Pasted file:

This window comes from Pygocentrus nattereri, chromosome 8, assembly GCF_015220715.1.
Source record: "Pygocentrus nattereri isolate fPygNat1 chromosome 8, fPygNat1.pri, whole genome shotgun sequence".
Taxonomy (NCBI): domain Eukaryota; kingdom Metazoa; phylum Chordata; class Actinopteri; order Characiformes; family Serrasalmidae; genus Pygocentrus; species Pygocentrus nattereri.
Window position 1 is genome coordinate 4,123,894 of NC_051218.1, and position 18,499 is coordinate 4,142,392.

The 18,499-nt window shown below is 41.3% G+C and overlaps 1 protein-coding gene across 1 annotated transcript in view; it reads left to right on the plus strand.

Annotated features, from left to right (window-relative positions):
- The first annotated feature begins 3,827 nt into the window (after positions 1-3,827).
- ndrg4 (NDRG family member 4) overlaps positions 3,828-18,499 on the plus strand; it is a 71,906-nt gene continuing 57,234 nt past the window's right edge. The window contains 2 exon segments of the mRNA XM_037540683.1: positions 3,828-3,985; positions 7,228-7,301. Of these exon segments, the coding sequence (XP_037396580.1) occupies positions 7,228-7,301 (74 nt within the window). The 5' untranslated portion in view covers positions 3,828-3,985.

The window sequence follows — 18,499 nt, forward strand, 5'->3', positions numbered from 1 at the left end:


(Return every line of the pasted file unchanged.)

This window comes from Pygocentrus nattereri, chromosome 8, assembly GCF_015220715.1.
Source record: "Pygocentrus nattereri isolate fPygNat1 chromosome 8, fPygNat1.pri, whole genome shotgun sequence".
Taxonomy (NCBI): domain Eukaryota; kingdom Metazoa; phylum Chordata; class Actinopteri; order Characiformes; family Serrasalmidae; genus Pygocentrus; species Pygocentrus nattereri.
Window position 1 is genome coordinate 4,123,894 of NC_051218.1, and position 18,499 is coordinate 4,142,392.

The 18,499-nt window shown below is 41.3% G+C and overlaps 1 protein-coding gene across 1 annotated transcript in view; it reads left to right on the plus strand.

Annotated features, from left to right (window-relative positions):
- The first annotated feature begins 3,827 nt into the window (after positions 1-3,827).
- ndrg4 (NDRG family member 4) overlaps positions 3,828-18,499 on the plus strand; it is a 71,906-nt gene continuing 57,234 nt past the window's right edge. The window contains 2 exon segments of the mRNA XM_037540683.1: positions 3,828-3,985; positions 7,228-7,301. Of these exon segments, the coding sequence (XP_037396580.1) occupies positions 7,228-7,301 (74 nt within the window). The 5' untranslated portion in view covers positions 3,828-3,985.

The window sequence follows — 18,499 nt, forward strand, 5'->3', positions numbered from 1 at the left end: